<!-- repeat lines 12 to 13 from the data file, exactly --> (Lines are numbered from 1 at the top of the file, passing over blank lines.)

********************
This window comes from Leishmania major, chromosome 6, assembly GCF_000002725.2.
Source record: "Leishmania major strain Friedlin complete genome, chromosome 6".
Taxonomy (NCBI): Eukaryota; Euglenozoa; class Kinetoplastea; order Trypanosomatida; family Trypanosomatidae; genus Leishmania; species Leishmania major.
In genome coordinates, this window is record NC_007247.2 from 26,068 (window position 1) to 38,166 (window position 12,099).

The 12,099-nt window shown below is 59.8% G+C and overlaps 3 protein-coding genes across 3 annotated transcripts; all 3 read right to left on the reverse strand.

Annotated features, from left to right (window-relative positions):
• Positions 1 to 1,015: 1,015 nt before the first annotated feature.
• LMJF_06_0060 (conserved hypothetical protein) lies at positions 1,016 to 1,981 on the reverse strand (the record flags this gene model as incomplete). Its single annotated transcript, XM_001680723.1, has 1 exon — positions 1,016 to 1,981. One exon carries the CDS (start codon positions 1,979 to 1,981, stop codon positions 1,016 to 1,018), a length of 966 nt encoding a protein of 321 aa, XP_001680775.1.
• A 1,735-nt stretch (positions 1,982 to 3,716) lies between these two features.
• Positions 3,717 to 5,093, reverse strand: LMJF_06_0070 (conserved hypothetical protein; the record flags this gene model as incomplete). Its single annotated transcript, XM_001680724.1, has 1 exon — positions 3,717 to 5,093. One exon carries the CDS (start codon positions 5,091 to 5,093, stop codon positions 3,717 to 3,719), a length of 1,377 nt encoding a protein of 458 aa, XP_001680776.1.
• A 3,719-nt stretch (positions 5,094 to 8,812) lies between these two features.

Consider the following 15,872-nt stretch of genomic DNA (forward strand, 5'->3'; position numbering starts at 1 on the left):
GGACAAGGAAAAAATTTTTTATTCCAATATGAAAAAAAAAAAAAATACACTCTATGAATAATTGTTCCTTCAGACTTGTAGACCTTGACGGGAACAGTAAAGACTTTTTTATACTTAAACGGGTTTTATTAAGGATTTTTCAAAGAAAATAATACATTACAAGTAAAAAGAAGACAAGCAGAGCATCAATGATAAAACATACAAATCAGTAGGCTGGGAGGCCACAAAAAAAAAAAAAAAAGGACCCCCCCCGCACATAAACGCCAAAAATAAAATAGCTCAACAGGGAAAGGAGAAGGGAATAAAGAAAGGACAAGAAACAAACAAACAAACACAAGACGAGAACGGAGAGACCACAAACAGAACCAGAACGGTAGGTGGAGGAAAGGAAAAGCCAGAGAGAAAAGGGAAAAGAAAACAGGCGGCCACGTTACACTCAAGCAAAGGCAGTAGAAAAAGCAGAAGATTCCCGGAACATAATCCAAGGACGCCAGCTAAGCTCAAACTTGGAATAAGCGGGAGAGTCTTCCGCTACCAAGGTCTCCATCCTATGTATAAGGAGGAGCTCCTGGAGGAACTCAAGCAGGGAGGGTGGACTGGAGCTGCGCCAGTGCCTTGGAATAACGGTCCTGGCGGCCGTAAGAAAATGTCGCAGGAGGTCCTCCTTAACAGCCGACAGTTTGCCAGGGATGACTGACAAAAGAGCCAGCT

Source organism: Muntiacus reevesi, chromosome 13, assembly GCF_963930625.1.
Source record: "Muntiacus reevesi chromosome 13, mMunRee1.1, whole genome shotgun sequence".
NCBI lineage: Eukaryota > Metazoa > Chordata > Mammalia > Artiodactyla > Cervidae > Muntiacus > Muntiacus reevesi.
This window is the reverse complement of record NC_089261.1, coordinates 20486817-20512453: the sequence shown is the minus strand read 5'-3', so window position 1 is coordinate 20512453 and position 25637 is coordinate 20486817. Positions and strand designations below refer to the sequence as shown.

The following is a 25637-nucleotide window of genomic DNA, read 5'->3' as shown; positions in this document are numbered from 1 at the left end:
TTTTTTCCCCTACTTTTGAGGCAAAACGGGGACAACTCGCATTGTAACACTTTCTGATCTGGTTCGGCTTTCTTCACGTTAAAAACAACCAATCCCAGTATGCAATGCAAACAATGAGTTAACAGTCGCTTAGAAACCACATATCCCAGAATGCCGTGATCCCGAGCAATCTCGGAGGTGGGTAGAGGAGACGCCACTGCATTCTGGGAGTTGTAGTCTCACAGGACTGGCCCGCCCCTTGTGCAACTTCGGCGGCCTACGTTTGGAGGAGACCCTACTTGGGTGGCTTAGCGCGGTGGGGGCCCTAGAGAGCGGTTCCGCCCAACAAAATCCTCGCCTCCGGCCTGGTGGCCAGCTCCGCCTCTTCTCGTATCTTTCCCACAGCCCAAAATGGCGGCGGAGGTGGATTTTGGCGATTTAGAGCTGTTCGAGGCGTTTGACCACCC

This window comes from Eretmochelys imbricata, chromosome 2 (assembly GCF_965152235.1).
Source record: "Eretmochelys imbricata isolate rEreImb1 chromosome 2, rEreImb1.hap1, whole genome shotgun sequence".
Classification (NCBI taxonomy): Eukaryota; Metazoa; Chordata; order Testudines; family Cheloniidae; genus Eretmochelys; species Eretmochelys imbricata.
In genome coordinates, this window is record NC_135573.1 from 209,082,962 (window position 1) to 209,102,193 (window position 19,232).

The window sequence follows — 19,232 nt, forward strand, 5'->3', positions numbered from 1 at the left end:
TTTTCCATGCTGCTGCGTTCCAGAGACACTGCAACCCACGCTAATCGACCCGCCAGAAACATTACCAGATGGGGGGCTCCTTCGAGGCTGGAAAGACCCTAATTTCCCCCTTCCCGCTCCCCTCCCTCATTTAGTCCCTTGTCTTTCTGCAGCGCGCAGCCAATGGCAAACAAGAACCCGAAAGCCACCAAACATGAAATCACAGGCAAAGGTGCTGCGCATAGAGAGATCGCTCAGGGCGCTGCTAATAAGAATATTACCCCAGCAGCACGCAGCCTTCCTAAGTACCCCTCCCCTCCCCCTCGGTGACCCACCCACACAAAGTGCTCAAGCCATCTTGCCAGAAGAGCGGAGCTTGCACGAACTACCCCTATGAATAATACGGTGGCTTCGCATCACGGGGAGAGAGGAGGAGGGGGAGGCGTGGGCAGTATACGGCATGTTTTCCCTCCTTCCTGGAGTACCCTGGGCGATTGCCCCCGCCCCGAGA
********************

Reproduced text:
Consider the following 15,872-nt stretch of genomic DNA (forward strand, 5'->3'; position numbering starts at 1 on the left):
GGACAAGGAAAAAATTTTTTATTCCAATATGAAAAAAAAAAAAAATACACTCTATGAATAATTGTTCCTTCAGACTTGTAGACCTTGACGGGAACAGTAAAGACTTTTTTATACTTAAACGGGTTTTATTAAGGATTTTTCAAAGAAAATAATACATTACAAGTAAAAAGAAGACAAGCAGAGCATCAATGATAAAACATACAAATCAGTAGGCTGGGAGGCCACAAAAAAAAAAAAAAAAGGACCCCCCCCGCACATAAACGCCAAAAATAAAATAGCTCAACAGGGAAAGGAGAAGGGAATAAAGAAAGGACAAGAAACAAACAAACAAACACAAGACGAGAACGGAGAGACCACAAACAGAACCAGAACGGTAGGTGGAGGAAAGGAAAAGCCAGAGAGAAAAGGGAAAAGAAAACAGGCGGCCACGTTACACTCAAGCAAAGGCAGTAGAAAAAGCAGAAGATTCCCGGAACATAATCCAAGGACGCCAGCTAAGCTCAAACTTGGAATAAGCGGGAGAGTCTTCCGCTACCAAGGTCTCCATCCTATGTATAAGGAGGAGCTCCTGGAGGAACTCAAGCAGGGAGGGTGGACTGGAGCTGCGCCAGTGCCTTGGAATAACGGTCCTGGCGGCCGTAAGAAAATGTCGCAGGAGGTCCTCCTTAACAGCCGACAGTTTGCCAGGGATGACTGACAAAAGAGCCAGCT